I'm having trouble understanding how to apply the MVVM pattern when Lists/Collections are involved.

Say the MainModel has a few properties and methods, as well as a list that contains other DetailModel objects. The DetailModel objects can be added, removed, or re-ordered.

The MainView will show a few controls related the the root model, and have a ListBox populated from the list. Each item will have it's own sub-view via a DetailModelView UserControl.

Finally, there is a MainViewModel. This has properties backed by the MainModel's properties and methods, bound to the Main View, with change notification keeping everything in sync. (Up to this point, I am comfortable with the pattern - more stating this in case there is something fundamental I am missing...)

When it comes to handling the list, I get confused. I have come across several examples where the MainViewModel simply exposes the list of DetailModels to the view, and the DetailModelViews are bound directly to the models. This functions, but is problematic. It does not consistently following the pattern (no DetailViewModel exists), and it drives me to include some UI-related code in my detail models. It seems clear to me that the MainViewModel should expose a list of DetailViewModels for the UI to bind, but I am stuck on how to implement such a thing!

How should manage the two lists (DetailModels and DetailViewModels)? I am really confused as where I initially populate the DetailViewModel list, and how I should handle adding, removing, or changing the order of the items to keep them synchronized!

up vote 12 down vote accepted

Usually Models are nothing more than data objects. They shouldn't contain any code to do things like add/remove items from a list. This is the ViewModel's job.

In your case, I would create a MainViewModel that has the following properties:

  • ObservableCollection<DetailViewModel> Details
  • ICommand AddDetailCommand
  • ICommand RemoveDetailCommand

If your MainModel class is a data object, you can either expose it, or it's properties from the MainViewModel as well. Exposing it's Properties is the "MVVM purist" approach, while exposing the entire Model is sometimes more practical.

Your MainViewModel is in charge of creating the initial list of DetailViewModels, and it is in charge of Adding/Removing these items as well. For example, in the PropertyChanged event for the MainViewModel.MainModel property, it might rebuild the MainViewModel.Details collection, and the CollectionChanged event for the MainViewModel.Details property would update MainViewModel.MainModel.Details

  • 1
    This pretty much describes the end solution pretty concisely. My "MainViewModel" also has commands to move the selected item up or down in the list... – mbmcavoy Sep 6 '11 at 23:45

You are right to have a separate DetailModels list and DetailViewModels list. The DetailViewModels list should be a property of type ObservableCollection<DetailViewModel>. You can populate the observable list when you set the Model (or at construction time, if you pass the model into the constructor of your ViewModel.)

private ObservableCollection<DetailViewModel> m_details;
public IEnumerable<DetailViewModel> Details
   get { return m_details; }

You can the subscribe to m_details.CollectionChanged. This is where you can handle re-ordering the contents of the list in the Model.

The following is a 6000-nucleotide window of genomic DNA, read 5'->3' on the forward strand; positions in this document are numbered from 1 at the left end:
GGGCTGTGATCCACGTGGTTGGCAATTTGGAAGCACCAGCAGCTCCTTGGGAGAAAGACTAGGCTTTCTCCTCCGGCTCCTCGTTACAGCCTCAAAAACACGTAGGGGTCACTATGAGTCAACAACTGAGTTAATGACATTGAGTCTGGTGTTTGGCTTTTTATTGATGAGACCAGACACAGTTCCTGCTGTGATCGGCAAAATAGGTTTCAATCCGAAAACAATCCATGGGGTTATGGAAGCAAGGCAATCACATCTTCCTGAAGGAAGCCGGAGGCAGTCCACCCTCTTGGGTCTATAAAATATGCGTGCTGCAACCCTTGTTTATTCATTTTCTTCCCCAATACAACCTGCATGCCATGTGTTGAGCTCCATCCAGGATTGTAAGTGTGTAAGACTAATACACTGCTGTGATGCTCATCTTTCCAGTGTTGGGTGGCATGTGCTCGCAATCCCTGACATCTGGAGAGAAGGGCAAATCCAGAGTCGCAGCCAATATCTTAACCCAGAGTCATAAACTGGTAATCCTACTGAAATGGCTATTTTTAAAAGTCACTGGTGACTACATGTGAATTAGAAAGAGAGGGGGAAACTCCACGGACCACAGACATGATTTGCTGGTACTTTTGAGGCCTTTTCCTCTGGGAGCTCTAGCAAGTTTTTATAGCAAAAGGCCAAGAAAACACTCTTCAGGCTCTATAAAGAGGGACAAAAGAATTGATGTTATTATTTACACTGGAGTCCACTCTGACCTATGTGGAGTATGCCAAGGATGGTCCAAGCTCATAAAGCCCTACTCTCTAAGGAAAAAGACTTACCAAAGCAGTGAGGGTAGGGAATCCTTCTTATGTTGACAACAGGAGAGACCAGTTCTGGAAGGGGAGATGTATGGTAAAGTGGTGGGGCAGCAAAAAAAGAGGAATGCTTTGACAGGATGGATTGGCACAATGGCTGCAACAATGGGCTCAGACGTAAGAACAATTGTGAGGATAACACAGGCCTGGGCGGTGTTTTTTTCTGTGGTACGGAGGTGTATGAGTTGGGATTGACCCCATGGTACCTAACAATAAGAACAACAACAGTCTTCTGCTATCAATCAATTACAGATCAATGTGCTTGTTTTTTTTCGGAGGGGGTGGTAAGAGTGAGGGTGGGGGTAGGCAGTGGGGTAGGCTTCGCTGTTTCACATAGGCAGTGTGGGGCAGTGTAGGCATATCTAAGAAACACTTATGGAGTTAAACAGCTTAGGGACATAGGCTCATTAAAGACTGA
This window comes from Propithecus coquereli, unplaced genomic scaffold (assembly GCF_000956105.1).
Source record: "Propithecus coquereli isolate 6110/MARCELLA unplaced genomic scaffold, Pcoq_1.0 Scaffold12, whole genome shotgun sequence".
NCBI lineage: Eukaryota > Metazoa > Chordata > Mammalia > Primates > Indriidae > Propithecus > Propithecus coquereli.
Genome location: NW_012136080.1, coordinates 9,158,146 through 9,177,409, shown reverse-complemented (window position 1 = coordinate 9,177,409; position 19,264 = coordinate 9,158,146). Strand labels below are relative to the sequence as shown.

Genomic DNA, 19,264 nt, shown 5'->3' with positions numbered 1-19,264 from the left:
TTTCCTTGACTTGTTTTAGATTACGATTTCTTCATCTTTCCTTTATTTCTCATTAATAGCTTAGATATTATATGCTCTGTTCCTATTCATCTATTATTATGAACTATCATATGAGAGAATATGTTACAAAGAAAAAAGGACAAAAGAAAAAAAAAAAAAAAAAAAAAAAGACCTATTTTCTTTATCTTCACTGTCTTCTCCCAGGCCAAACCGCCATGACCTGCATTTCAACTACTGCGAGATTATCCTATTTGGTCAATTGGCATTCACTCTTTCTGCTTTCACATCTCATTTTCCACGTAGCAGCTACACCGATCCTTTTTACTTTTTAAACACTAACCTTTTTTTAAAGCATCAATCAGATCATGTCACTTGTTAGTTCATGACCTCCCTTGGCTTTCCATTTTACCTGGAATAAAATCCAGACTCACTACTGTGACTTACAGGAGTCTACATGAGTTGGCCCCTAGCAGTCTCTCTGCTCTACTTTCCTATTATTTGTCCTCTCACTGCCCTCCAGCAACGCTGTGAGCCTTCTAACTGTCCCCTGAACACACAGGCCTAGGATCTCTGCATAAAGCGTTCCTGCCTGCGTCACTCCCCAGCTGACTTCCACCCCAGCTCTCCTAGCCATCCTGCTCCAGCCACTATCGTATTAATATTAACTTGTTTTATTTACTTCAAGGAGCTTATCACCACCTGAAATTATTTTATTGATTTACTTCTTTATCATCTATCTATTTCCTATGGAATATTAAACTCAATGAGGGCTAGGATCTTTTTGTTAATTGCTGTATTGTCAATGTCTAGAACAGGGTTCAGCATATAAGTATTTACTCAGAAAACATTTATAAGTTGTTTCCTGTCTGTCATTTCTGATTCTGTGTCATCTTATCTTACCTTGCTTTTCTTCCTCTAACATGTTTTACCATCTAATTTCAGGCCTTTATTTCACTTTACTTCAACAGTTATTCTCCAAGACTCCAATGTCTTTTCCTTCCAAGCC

I hope this helps.

In my experience, the only time you get away with exposing model objects to the view is if you're doing simple read-only presentation, e.g. displaying a string property in a ComboBox. If there's any kind of actual UI involving the object (especially one involving two-way data binding), a view model is needed.

Typically, a master VM's constructor will look like this:

public MasterViewModel(MasterModel m)
   _Model = m;
   _Detail = new ObservableCollection<DetailViewModel>(m.Detail);

where MasterModel.Detail is a collection of DetailModel objects, and _Detail is a backing field for a Detail property that's exposed to the view.

As far as adding, removing, and reordering items in this list is concerned, in the UI at least this will be done through commands on the MasterViewModel, which must manipulate both MasterModel.Detail and MasterViewModel.Detail. That's a bit of a pain, but unless you want to repopulate MasterViewModel.Detail after every change to MasterModel.Detail, it's really unavoidable.

On the other hand, if you've been wondering "why would I ever need to write unit tests for view models?", now you know.

  • I'm still working out my solution, but I wanted to point out a big helper in here: "repopulate MasterViewModel.Detail after every change to MasterModel.Detail" Oddly, that thought hadn't occurred to me! I certainly have to build it once upon initialization, so I can rebuild at any time. – mbmcavoy Aug 31 '11 at 16:43
  • 2
    I am wondering whether new ObservableCollection<DetailViewModel>(m.Detail); will work since m.Detail is of a different type than the type specified as <DetailViewModel> through the ObservableCollection generic. I doubt that it will work. – marc wellman Dec 12 '15 at 22:39

Here is an answer that I think addresses this issue very nicely using an ObservableViewModelCollection<TViewModel, TModel>

It's nice and lazy. It takes an ObservableCollection and a ViewModelFactory in the ctor. I like it because it keeps state at the model layer where it belongs. User operations on the GUI can invoke commands at the VM which manipulate the M via public methods on the M. Any resulting changes at the M layer will be automatically handled by the class in this link.


Note my comment regarding SL vs. WPF

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